Given the political background of worsening ethnic relations and increasing anti-immigration rhetoric, it would have been easy for Weitz to predict a bleak future for himself and his fellow immigrants, but the tone of his letter is far more optimistic. Weitz encourages “anyone from Schotten” to think about immigrating, although he suggests Wisconsin rather than Connecticut as an ideal destination; indeed, German immigrants settled Wisconsin disproportionately at this time, justifying its reputation as “another Germany.” His reference to Germans “on the rise” reflects an immigrant’s determination to assimilate rather than any adversarial sense of ethnic rivalry with the dominant English-speaking culture. A sense of pride in the growing community of German Americans shines through in Weitz’s description of “the 2 singing clubs” recently established in Rockville. German immigrants were especially noted for their strong institutional sense of community, typically organizing numerous social clubs and activities that often served as surrogates for disrupted family ties while strengthening German cultural identity. “With our German singing,” notes Weitz, “we can earn great respect.”
In the long run, German Americans such as Weitz assimilated successfully and even shaped United States culture, despite significant social barriers. Germans were one of the longest-established ethnic groups in America, but the sheer scale of their immigration in the mid-nineteenth century transformed the nation’s cultural landscape and met with significant resistance. Similarly, many German immigrants found themselves bewildered by the unfamiliar and rapidly shifting cultural norms of American life, particularly its assertively evangelical Protestant subculture, together with an increasingly vocal temperance movement. Alcoholic beverages, which most Germans drank as part of their diet, were rarely viewed as a social evil in Europe. Weitz’s culture shock is outlined in his letter, albeit tempered by a willingness to fit in. “There is Temperes [temperance] here,” he complains, “that means there’s no alcoholic spirits allowed, no beer, no brandy, wine, etc. . . . I can’t spend any money except for tobacco, I haven’t drunk any Brenti [brandy] in three months.”
While Weitz evidently viewed his enforced abstinence as a hardship, it speaks to the strong culture of social control exerted by industrial management on the working population of communities such as Rockville. The influence of Christian religion is summed up by Weitz’s humorous remark that “every Sunday you have to go to church, then the factory bosses like you.” Like many, though certainly not all, German immigrants of the time, Weitz was not fervently religious, and he probably regarded Rockville’s culture of evangelical temperance with some resentment. On the other hand, industrialization was itself a leading catalyst of the nineteenth-century temperance movement. The movement culminated in 1919 with the Eighteenth Amendment to the United States Constitution, which prohibited the sale and consumption of alcoholic drinks. Antialcohol enforcement in factories and mills such as Weitz experienced reflected broader social controls, the need for efficiency, and the necessity of sober machine supervision in terms of workplace safety.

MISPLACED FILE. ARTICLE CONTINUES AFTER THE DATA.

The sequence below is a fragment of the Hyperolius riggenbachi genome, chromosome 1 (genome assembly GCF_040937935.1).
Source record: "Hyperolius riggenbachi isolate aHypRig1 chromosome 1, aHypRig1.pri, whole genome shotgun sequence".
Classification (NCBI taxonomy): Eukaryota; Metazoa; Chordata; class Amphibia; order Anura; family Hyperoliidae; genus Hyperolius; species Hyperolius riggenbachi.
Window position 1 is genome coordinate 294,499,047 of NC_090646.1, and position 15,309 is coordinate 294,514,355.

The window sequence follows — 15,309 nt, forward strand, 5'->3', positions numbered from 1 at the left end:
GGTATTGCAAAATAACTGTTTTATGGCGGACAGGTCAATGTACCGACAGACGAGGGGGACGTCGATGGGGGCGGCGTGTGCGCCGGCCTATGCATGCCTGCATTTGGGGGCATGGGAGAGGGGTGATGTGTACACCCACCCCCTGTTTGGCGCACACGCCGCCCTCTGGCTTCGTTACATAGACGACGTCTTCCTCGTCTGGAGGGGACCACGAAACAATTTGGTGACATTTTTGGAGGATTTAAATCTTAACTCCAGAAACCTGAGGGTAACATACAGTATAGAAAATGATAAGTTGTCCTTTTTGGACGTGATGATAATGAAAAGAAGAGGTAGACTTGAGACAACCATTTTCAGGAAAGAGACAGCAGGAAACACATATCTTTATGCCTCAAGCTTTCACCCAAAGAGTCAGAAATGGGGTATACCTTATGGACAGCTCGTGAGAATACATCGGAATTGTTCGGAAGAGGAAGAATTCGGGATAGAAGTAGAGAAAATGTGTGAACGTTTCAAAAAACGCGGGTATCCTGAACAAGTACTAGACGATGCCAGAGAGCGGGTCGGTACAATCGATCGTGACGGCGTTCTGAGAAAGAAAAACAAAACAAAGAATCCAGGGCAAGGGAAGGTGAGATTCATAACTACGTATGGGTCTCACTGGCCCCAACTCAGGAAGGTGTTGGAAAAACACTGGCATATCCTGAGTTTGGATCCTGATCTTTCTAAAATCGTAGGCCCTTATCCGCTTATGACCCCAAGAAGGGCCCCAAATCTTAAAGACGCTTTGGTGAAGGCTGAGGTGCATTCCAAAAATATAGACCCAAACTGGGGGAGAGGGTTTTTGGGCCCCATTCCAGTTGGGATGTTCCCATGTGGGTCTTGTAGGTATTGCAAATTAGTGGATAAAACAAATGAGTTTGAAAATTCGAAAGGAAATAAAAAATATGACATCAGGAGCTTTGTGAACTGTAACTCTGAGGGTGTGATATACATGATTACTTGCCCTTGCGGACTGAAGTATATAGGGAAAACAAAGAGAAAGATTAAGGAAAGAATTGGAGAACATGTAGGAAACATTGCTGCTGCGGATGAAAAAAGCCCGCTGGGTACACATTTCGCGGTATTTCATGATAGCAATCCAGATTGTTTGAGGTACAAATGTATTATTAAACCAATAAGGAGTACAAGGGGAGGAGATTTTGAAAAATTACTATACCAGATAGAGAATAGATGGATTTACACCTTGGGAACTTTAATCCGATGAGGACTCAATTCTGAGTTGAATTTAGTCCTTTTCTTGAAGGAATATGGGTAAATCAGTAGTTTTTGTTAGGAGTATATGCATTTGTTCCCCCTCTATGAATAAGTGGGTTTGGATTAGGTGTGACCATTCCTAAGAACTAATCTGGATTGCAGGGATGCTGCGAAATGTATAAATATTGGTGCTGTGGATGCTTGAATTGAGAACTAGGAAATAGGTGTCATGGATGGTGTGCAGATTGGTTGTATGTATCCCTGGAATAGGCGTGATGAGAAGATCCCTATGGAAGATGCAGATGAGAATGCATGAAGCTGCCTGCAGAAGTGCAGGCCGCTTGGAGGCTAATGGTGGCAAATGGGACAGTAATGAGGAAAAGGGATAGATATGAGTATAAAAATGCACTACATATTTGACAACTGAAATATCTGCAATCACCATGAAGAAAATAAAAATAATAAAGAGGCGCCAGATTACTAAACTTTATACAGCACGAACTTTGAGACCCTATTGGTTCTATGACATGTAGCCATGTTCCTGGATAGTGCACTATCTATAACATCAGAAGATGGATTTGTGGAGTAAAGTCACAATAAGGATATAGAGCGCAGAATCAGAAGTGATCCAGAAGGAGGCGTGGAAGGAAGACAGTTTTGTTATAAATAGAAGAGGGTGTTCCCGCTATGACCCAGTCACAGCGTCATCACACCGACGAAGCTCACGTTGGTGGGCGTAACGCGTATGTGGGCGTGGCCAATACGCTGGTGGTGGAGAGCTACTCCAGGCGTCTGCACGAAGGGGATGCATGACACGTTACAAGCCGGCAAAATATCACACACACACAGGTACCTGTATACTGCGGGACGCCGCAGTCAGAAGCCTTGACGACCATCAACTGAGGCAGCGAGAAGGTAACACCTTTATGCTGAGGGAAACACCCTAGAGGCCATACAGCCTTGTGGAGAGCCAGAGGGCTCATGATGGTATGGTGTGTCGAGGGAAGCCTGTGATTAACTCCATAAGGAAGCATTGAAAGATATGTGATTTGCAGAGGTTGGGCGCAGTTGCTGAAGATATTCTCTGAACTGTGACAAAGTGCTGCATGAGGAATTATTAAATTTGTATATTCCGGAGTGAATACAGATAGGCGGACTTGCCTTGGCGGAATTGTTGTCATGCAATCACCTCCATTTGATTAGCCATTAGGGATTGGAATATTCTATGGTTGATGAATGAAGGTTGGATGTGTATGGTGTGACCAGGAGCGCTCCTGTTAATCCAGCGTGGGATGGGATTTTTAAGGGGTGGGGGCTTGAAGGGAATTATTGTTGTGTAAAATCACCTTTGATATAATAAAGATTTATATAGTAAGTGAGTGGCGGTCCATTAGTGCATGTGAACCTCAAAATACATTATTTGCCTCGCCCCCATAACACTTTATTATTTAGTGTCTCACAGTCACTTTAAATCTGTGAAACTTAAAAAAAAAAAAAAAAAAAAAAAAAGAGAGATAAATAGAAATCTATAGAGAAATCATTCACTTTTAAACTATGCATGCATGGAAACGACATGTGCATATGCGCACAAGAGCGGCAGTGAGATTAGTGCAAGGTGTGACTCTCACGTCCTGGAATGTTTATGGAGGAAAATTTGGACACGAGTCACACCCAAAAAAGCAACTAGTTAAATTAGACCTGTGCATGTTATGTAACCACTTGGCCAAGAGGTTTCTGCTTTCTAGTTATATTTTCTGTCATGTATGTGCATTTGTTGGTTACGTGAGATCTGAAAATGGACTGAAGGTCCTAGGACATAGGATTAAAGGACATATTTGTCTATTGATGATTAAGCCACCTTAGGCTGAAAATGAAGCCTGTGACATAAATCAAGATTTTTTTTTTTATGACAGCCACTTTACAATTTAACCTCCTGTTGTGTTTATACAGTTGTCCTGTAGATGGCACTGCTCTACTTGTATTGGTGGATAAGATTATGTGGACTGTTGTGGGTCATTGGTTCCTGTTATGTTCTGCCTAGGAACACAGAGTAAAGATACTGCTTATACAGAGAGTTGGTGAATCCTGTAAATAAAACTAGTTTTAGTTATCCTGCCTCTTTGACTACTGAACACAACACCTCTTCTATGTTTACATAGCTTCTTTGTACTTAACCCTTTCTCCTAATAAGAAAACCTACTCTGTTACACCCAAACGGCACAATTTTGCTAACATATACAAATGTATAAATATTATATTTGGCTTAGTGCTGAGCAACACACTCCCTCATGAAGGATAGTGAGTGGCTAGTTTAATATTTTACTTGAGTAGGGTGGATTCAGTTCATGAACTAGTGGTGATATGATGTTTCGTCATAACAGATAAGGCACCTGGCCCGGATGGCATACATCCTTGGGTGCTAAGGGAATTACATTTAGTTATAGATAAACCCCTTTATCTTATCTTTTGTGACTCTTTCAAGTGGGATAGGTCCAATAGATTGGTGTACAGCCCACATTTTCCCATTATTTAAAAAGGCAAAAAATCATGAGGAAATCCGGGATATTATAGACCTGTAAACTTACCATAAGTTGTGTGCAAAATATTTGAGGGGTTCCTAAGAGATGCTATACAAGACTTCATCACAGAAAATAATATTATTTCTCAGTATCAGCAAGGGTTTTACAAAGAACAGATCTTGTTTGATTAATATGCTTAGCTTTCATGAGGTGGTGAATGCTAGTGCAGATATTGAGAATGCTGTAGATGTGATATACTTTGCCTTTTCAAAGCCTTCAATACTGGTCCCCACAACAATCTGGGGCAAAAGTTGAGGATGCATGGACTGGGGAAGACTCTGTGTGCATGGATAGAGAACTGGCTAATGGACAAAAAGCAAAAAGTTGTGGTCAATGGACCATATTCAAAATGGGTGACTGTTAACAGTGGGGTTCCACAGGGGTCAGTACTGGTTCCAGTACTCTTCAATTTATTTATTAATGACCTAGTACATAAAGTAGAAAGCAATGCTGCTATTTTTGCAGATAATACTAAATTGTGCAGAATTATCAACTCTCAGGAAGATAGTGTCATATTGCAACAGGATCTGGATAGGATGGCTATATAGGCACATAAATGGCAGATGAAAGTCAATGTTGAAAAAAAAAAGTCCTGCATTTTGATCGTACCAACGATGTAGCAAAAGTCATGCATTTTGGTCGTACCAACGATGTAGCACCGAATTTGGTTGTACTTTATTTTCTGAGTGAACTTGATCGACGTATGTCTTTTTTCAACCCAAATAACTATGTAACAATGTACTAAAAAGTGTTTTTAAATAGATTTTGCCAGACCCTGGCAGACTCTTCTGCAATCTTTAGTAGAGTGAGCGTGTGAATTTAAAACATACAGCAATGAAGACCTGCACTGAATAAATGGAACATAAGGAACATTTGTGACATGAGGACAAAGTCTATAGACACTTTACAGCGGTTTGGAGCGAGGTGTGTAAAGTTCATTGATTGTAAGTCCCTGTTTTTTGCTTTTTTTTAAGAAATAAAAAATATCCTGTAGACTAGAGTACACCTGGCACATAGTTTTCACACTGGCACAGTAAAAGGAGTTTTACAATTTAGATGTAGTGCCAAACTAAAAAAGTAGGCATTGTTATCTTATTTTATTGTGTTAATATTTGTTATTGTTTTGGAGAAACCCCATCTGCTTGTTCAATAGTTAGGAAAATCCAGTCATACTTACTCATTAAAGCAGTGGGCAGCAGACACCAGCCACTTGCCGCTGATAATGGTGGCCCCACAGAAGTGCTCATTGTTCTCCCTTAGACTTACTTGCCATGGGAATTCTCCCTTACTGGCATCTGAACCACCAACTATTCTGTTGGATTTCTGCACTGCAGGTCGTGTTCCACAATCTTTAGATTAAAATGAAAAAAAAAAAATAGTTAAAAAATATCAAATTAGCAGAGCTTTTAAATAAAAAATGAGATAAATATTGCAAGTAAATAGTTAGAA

Weitz’s letter underlines the importance of shifting perceptions of time brought about by the upheavals of the Industrial Revolution. Given its long, conversational tone, referencing events months after the fact—his March 16 employment at the Rockville Mill, for example—it is easy to imagine Weitz making up for lost time with his family. Although the advent of regularly scheduled trans-Atlantic packet services, or mail trade, subsidized by the United States Postmaster General’s Office, radically reduced international mailing times to Europe, Weitz’s letter would likely still have taken two months to reach Schotten. Although Weitz’s letters home became more frequent over the years, they remained punctuated by gaps of several months.
An increasingly precise awareness of time’s passing was itself a by-product of industrialization, as workers became dependent on the company’s time rather than their own. Weitz places great emphasis in his letter on the clockwork routine of life at the mill, where workers had to wake each morning at five o’clock, by which time the sun had already risen. For workers such as Weitz, who had to transition from a self-employment in a small-scale handweaving enterprise to the impersonal, time-managed world of large factories, the Industrial Revolution was profoundly alienating. Weitz tried to bridge his isolation from family and friends in Europe by imagining the distance between them in terms of time zones rather than physical remoteness. By emphasizing the seemingly trivial time difference (six hours) separating waking life in Connecticut from that in Germany, he perhaps succeeded in dispelling more than three thousand miles of separation.